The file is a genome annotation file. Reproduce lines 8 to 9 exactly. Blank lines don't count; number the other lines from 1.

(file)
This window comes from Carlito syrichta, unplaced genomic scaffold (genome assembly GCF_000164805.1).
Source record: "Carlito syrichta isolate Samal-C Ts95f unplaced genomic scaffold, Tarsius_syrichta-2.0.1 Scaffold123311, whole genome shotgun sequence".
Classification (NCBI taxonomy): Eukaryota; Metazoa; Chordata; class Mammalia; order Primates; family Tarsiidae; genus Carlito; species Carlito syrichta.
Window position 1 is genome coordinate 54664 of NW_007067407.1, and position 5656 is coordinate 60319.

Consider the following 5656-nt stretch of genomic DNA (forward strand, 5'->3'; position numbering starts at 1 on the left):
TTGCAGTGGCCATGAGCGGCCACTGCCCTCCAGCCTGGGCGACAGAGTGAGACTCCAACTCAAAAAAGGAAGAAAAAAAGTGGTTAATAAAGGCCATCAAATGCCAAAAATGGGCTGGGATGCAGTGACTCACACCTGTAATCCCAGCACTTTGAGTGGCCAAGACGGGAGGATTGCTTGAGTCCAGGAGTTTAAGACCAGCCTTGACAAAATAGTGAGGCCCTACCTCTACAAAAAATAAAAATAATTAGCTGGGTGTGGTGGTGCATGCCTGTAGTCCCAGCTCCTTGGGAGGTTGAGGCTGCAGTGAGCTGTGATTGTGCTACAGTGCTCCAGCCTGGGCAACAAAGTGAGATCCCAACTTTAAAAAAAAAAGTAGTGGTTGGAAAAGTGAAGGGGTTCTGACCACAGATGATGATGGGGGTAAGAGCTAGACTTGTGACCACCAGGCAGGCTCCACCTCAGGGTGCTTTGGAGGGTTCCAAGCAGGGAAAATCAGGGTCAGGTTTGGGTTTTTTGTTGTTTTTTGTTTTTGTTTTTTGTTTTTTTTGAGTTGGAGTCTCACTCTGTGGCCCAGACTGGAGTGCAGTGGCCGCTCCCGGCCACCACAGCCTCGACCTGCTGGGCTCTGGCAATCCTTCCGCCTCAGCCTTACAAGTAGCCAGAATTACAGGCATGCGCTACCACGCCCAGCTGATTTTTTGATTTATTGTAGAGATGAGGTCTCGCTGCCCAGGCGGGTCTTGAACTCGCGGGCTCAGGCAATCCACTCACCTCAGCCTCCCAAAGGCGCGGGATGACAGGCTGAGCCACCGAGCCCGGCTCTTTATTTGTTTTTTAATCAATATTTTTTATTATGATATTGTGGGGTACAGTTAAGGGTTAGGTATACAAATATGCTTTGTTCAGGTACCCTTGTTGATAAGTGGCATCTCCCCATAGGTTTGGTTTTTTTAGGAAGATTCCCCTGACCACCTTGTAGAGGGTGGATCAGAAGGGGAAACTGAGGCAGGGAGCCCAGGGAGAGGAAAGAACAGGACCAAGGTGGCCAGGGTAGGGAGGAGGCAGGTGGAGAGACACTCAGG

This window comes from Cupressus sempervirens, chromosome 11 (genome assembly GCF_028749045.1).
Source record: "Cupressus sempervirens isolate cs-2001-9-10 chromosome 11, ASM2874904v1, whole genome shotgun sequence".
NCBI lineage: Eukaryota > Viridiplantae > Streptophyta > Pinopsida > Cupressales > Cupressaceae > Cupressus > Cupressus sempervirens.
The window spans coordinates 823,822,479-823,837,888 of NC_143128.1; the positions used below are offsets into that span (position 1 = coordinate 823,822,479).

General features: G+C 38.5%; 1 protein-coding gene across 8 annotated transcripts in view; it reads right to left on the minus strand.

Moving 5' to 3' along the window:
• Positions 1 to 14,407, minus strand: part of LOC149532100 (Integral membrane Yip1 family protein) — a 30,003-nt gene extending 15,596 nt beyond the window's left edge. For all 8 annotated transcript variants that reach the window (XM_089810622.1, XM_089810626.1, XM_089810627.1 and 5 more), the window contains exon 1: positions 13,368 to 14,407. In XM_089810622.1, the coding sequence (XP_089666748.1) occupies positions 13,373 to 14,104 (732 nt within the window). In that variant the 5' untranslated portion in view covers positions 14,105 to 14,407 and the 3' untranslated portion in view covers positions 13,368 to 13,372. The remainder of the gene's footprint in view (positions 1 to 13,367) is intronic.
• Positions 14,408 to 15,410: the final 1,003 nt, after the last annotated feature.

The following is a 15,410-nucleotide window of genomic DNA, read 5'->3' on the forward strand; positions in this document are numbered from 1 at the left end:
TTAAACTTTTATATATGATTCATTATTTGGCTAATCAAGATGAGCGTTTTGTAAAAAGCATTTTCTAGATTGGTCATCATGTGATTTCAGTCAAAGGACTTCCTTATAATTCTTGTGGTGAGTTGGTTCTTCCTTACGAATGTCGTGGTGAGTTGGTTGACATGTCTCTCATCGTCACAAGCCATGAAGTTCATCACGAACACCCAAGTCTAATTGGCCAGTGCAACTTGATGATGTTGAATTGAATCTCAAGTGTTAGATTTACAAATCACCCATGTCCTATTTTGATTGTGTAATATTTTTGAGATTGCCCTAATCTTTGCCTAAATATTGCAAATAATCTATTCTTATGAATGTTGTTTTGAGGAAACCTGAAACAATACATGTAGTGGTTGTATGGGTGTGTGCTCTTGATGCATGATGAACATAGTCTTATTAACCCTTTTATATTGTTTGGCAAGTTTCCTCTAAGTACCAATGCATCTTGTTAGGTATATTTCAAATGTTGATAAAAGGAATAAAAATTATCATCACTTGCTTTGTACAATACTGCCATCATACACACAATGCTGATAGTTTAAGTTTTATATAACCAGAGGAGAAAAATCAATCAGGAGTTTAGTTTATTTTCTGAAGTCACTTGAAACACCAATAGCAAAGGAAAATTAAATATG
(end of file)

Source record: "Cupressus sempervirens isolate cs-2001-9-10 chromosome 11, ASM2874904v1, whole genome shotgun sequence".
NCBI lineage: Eukaryota > Viridiplantae > Streptophyta > Pinopsida > Cupressales > Cupressaceae > Cupressus > Cupressus sempervirens.